All this grounding talk has got me thinking again.
Most of us know that the impedance of a wire is increased by its skin
resistance, and that a wire with more skin area (such as a strap) will
provide a lower impedance. But how much lower? I decided to break out my
spread sheet I made for calculating these things and take a look. The
data is tabulated below.
Some interesting conclusions can be drawn from this data. For example,
at 330 HZ the impedance of a #4 wire due to its inductance is the same
as its skin resistance, but the DC resistance still dominates. At 1660
Hz the impedance due to inductance is equal to the total DC resistance
(skin plus DC resistance). That means for any frequency above 1660 Hz,
the impedance of the wire is due primarily to its inductance, not its DC
resistance or skin resistance. As a matter of fact, above about 20 KHz,
the DC resistance and skin resistances are insignificant for this wire,
even though they are continually increasing. Since all these parameters
are linear with length, this conclusion is the same regardless of the
length of the wire. For a #2 wire, this same point happens at 1100 HZ
instead of 1660 Hz.
Note that when applying these conclusions to other things besides ground
wires, there is a difference between impedance due to inductance and
impedance due to resistance.
#4 wire, 10 ft length, L = 0.43 uH (straight wire in free space)
Note: A wire in the ground will appear as a higher inductance than shown
here, because of the decreased velocity factor of the medium.
Z(L) represents impedance calculated from inductance only.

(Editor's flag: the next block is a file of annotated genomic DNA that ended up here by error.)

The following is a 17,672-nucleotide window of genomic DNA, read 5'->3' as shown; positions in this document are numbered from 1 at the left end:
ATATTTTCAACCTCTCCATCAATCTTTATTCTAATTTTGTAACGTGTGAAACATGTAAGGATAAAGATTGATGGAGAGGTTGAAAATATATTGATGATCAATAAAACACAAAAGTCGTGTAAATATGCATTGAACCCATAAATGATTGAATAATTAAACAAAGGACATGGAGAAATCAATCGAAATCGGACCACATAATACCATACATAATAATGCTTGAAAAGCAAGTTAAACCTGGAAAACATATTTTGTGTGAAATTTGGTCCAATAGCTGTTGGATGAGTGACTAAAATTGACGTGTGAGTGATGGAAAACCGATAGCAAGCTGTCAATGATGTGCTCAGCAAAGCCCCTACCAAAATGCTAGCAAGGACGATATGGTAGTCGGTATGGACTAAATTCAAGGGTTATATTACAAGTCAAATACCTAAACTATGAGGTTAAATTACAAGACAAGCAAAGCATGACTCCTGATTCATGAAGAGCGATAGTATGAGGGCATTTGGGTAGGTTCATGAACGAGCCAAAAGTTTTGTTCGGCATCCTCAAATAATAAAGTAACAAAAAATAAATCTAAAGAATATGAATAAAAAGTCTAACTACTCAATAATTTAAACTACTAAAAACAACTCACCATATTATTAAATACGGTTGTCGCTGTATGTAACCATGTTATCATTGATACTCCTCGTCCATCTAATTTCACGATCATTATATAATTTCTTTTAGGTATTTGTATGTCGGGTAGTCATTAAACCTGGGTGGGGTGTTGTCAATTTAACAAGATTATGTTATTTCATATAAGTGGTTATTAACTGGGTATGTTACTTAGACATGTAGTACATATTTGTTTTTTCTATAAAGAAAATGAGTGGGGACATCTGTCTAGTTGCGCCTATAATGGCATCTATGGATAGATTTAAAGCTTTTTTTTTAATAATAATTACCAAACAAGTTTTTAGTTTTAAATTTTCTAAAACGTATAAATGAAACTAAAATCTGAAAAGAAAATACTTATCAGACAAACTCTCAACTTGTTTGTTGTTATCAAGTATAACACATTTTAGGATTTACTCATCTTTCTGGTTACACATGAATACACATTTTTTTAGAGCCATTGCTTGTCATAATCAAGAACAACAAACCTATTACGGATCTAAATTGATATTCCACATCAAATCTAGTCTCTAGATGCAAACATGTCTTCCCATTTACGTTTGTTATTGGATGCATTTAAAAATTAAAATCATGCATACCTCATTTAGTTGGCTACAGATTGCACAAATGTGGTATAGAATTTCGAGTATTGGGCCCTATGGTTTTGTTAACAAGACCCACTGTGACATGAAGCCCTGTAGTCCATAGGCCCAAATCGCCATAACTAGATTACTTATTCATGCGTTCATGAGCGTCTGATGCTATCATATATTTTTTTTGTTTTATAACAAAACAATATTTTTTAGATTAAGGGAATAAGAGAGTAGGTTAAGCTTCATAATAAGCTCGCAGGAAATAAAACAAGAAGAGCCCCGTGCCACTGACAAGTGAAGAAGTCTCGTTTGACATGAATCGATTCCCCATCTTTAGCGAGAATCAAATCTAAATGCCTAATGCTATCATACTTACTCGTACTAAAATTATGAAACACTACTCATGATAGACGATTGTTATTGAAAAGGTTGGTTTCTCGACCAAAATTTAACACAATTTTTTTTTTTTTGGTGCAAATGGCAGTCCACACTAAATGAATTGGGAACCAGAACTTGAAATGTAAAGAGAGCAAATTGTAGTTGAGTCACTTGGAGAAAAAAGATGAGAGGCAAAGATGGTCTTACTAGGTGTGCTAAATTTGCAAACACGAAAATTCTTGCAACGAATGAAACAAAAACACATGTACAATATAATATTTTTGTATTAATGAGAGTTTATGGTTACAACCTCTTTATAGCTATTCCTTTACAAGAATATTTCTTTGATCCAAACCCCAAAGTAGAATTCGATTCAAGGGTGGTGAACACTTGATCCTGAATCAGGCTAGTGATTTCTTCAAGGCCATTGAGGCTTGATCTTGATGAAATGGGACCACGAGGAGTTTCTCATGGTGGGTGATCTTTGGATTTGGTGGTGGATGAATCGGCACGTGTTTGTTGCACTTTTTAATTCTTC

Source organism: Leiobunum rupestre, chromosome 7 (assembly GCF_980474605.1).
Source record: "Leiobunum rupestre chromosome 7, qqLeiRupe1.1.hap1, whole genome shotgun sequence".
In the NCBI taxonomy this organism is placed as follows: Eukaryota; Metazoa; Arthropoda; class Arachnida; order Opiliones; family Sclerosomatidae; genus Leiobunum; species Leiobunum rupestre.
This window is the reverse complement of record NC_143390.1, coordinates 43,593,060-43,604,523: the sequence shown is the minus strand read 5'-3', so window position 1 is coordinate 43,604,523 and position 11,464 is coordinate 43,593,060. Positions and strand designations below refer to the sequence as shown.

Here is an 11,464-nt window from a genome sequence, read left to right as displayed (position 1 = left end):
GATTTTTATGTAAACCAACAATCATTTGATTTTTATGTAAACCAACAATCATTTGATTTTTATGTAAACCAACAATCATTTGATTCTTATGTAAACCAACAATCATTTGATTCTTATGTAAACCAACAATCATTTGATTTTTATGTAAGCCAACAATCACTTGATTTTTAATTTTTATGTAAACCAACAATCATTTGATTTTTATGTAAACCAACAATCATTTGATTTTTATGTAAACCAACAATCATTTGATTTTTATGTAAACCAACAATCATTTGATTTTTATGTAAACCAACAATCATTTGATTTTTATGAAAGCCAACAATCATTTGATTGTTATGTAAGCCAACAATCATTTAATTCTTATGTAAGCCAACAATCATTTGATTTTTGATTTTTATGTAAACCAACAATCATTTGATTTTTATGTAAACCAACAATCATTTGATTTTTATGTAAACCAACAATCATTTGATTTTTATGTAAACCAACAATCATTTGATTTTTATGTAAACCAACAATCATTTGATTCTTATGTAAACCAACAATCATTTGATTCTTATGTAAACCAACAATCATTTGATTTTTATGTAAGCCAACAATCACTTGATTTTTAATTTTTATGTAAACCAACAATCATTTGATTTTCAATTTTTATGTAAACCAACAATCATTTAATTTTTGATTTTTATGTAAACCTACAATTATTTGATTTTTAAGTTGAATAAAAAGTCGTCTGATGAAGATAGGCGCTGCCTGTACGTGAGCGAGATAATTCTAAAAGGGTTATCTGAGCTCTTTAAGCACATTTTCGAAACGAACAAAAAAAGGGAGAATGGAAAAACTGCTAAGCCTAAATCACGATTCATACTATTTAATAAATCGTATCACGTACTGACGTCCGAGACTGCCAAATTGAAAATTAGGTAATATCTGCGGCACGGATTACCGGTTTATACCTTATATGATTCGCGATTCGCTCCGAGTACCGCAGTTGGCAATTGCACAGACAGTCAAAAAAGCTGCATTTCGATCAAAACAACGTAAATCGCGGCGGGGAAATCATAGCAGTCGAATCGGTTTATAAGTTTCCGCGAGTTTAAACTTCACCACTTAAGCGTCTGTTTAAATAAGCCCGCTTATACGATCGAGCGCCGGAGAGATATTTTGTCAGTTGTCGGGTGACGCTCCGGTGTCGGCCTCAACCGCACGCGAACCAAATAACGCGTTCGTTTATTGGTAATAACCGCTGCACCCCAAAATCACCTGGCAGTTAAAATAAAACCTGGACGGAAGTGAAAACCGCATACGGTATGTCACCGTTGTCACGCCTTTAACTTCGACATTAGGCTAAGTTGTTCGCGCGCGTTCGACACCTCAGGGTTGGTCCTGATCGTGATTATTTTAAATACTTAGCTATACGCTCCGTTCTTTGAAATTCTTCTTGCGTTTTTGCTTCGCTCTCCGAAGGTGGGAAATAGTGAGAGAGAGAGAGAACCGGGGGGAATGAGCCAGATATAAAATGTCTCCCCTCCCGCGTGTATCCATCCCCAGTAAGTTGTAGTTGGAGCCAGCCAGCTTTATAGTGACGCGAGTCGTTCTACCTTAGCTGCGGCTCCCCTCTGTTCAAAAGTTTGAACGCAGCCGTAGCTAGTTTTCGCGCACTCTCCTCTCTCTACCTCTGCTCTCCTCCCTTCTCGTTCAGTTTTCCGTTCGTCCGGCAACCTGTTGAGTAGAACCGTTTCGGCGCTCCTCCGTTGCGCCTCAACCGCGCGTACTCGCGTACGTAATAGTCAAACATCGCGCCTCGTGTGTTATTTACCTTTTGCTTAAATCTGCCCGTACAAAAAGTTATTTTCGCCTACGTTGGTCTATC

Freq Z(L) DC res Skin res
330 Hz 8.86e-4 2.49e-3 8.86e-4
920 Hz 2.47e-3 2.49e-3 1.48e-3
1660 Hz 4.46e-3 2.49e-3 1.99e-3
10 kHz 2.69e-2 2.49e-3 4.88e-3
100 kHz 0.269 2.49e-3 1.54e-2
1 MHz 2.69 2.49e-3 4.88e-2
I didn't have a spreadsheet already made up to calculate the skin
resistance of a strap, but I do have one to calculate its inductance.
Since the inductance is the predominate parameter, it's probable all you
will need anyway. The calculations are for a strap thickness of 0.05
inches, and a length of 10 ft. Since the thickness doesn't effect the
inductance very much, it wasn't included as a variable parameter.
Compare these numbers to a #4 wire, same length, which was 0.43 uH.
Strap width Inductance uH
0.5 in 0.40
1 in 0.36
2 in 0.32
3 in 0.30
4 in 0.28
5 in 0.27
6 in 0.26
The formula for the wire inductance and strap inductance came from the
Polyphaser book, Grounds for Lightning & EMP Protection.
One other note of significance: None of these calculations include
resonant effects. For wires that are long compared to the frequencies
being considered, resonance effects can increase the impedance by a huge
amount compared to an impedance value calculated from wire inductance.
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